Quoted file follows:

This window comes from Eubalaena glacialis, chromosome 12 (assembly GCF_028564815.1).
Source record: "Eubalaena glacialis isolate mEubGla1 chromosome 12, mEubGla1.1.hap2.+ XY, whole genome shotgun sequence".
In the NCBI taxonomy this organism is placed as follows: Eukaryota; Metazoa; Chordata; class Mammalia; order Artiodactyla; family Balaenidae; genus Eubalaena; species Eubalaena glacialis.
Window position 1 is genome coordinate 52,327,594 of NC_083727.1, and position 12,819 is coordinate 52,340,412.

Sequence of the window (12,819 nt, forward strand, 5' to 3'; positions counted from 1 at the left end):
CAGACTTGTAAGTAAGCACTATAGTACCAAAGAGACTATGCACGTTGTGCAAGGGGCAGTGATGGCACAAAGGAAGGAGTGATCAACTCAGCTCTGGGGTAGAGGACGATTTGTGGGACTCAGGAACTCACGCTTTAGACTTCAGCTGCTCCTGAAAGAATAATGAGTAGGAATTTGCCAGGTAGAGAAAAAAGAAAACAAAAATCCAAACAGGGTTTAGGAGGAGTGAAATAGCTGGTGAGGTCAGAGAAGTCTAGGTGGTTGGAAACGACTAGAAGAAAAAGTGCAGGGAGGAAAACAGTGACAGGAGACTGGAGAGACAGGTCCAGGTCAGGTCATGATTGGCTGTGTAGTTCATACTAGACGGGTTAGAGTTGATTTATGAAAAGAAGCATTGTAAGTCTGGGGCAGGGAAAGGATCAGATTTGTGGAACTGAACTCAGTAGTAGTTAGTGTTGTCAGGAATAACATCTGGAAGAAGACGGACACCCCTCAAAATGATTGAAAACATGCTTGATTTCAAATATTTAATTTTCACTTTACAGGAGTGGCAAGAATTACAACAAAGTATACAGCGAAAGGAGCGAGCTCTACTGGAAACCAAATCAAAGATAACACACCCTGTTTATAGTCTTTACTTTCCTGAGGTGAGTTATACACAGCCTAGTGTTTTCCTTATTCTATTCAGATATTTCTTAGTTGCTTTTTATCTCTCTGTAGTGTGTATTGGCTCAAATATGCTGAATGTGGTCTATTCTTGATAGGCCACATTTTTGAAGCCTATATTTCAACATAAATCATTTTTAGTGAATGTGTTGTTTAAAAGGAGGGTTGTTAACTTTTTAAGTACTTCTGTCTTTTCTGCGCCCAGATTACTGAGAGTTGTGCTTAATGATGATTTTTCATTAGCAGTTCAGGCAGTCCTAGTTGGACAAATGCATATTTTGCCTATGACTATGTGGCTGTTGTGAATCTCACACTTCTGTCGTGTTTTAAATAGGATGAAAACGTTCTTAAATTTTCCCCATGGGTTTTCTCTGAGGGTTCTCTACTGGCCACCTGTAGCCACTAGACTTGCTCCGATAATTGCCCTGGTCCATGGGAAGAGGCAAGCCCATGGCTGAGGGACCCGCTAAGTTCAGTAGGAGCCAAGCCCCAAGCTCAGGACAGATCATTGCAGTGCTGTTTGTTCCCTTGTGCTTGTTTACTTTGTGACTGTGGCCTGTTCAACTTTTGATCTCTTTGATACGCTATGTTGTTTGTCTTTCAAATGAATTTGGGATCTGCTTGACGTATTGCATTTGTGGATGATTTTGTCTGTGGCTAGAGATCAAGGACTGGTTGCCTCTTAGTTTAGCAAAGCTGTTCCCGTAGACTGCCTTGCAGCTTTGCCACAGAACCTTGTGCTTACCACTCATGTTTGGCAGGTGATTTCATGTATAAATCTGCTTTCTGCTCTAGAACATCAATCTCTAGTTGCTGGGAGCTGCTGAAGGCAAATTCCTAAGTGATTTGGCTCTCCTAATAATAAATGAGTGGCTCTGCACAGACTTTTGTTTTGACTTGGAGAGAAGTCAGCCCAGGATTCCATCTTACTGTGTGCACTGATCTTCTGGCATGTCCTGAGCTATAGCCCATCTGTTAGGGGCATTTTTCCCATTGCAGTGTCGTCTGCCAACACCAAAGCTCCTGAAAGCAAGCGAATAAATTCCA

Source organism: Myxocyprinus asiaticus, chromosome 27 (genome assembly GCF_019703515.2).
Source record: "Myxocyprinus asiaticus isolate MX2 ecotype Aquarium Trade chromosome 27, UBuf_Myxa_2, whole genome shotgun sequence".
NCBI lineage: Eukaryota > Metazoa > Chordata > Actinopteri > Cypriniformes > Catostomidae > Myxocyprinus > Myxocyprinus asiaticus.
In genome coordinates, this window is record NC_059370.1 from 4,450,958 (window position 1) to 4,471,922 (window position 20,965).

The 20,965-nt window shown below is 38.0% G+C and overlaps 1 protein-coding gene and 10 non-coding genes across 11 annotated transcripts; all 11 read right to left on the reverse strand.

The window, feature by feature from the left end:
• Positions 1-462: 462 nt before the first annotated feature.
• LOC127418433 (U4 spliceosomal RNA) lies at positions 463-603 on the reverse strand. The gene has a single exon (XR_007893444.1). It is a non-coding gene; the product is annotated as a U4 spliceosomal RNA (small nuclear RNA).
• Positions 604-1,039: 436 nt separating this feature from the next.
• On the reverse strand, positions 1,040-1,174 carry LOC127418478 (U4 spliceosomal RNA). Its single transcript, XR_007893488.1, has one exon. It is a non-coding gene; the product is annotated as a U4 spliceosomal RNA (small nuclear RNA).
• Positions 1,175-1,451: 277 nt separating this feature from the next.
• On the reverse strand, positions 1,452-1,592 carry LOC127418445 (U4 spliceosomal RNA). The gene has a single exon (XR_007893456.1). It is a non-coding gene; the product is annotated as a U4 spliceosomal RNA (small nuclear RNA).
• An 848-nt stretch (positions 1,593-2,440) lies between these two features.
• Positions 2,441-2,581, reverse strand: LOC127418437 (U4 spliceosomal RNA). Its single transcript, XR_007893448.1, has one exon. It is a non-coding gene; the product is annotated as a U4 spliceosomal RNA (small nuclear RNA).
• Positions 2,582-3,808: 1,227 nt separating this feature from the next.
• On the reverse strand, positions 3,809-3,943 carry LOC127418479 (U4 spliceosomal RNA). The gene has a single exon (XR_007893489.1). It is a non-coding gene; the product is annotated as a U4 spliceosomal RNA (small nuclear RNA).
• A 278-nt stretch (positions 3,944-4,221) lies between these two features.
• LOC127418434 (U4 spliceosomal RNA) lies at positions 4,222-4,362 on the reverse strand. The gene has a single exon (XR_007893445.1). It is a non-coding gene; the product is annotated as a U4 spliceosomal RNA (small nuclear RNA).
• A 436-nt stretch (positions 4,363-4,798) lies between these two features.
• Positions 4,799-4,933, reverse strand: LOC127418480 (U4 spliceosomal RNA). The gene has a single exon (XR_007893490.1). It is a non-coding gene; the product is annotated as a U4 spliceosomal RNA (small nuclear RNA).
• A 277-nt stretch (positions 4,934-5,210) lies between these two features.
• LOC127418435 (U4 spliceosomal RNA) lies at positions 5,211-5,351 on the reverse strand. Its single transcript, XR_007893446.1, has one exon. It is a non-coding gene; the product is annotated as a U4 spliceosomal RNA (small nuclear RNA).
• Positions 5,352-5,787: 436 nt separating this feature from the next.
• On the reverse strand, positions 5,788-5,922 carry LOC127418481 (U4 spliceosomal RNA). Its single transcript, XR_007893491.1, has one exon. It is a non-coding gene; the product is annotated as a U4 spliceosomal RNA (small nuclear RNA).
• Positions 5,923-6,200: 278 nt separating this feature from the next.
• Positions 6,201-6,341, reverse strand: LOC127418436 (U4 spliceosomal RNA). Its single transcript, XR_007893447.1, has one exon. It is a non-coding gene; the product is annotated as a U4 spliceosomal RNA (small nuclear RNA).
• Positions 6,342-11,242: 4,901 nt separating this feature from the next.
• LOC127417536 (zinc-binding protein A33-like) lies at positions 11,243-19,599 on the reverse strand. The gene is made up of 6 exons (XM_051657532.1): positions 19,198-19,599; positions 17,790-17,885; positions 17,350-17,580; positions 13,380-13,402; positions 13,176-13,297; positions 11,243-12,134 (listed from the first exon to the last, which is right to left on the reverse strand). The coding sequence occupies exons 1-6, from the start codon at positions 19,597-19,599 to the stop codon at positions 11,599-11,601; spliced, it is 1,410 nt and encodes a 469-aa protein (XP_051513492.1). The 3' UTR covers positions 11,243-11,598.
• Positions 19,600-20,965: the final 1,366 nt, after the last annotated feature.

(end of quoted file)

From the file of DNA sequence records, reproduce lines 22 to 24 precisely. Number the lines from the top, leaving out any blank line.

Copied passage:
• On the reverse strand, positions 3,809-3,943 carry LOC127418479 (U4 spliceosomal RNA). The gene has a single exon (XR_007893489.1). It is a non-coding gene; the product is annotated as a U4 spliceosomal RNA (small nuclear RNA).
• A 278-nt stretch (positions 3,944-4,221) lies between these two features.
• LOC127418434 (U4 spliceosomal RNA) lies at positions 4,222-4,362 on the reverse strand. The gene has a single exon (XR_007893445.1). It is a non-coding gene; the product is annotated as a U4 spliceosomal RNA (small nuclear RNA).